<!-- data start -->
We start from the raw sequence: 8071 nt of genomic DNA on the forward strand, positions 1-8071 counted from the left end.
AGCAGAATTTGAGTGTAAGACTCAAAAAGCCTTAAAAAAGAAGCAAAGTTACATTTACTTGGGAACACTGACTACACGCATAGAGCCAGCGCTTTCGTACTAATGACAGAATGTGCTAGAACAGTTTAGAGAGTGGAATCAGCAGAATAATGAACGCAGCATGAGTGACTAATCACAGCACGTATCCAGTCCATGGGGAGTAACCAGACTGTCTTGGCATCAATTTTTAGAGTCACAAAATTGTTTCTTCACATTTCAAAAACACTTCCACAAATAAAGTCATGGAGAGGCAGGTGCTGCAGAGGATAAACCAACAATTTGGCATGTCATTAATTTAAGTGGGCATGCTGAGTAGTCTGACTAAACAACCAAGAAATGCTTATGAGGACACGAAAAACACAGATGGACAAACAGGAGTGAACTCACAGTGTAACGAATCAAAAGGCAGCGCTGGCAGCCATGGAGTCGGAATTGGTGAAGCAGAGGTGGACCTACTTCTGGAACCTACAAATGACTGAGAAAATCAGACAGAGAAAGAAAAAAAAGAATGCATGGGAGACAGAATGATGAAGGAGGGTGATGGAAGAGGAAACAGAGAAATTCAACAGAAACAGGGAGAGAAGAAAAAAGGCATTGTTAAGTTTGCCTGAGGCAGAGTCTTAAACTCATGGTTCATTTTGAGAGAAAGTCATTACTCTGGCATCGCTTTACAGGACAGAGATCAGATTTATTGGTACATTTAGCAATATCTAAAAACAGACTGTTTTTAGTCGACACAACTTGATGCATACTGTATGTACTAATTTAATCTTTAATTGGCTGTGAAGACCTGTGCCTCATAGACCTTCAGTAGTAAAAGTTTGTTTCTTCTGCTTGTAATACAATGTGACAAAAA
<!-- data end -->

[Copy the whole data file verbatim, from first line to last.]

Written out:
We start from the raw sequence: 8071 nt of genomic DNA on the forward strand, positions 1-8071 counted from the left end.
AGCAGAATTTGAGTGTAAGACTCAAAAAGCCTTAAAAAAGAAGCAAAGTTACATTTACTTGGGAACACTGACTACACGCATAGAGCCAGCGCTTTCGTACTAATGACAGAATGTGCTAGAACAGTTTAGAGAGTGGAATCAGCAGAATAATGAACGCAGCATGAGTGACTAATCACAGCACGTATCCAGTCCATGGGGAGTAACCAGACTGTCTTGGCATCAATTTTTAGAGTCACAAAATTGTTTCTTCACATTTCAAAAACACTTCCACAAATAAAGTCATGGAGAGGCAGGTGCTGCAGAGGATAAACCAACAATTTGGCATGTCATTAATTTAAGTGGGCATGCTGAGTAGTCTGACTAAACAACCAAGAAATGCTTATGAGGACACGAAAAACACAGATGGACAAACAGGAGTGAACTCACAGTGTAACGAATCAAAAGGCAGCGCTGGCAGCCATGGAGTCGGAATTGGTGAAGCAGAGGTGGACCTACTTCTGGAACCTACAAATGACTGAGAAAATCAGACAGAGAAAGAAAAAAAAGAATGCATGGGAGACAGAATGATGAAGGAGGGTGATGGAAGAGGAAACAGAGAAATTCAACAGAAACAGGGAGAGAAGAAAAAAGGCATTGTTAAGTTTGCCTGAGGCAGAGTCTTAAACTCATGGTTCATTTTGAGAGAAAGTCATTACTCTGGCATCGCTTTACAGGACAGAGATCAGATTTATTGGTACATTTAGCAATATCTAAAAACAGACTGTTTTTAGTCGACACAACTTGATGCATACTGTATGTACTAATTTAATCTTTAATTGGCTGTGAAGACCTGTGCCTCATAGACCTTCAGTAGTAAAAGTTTGTTTCTTCTGCTTGTAATACAATGTGACAAAAA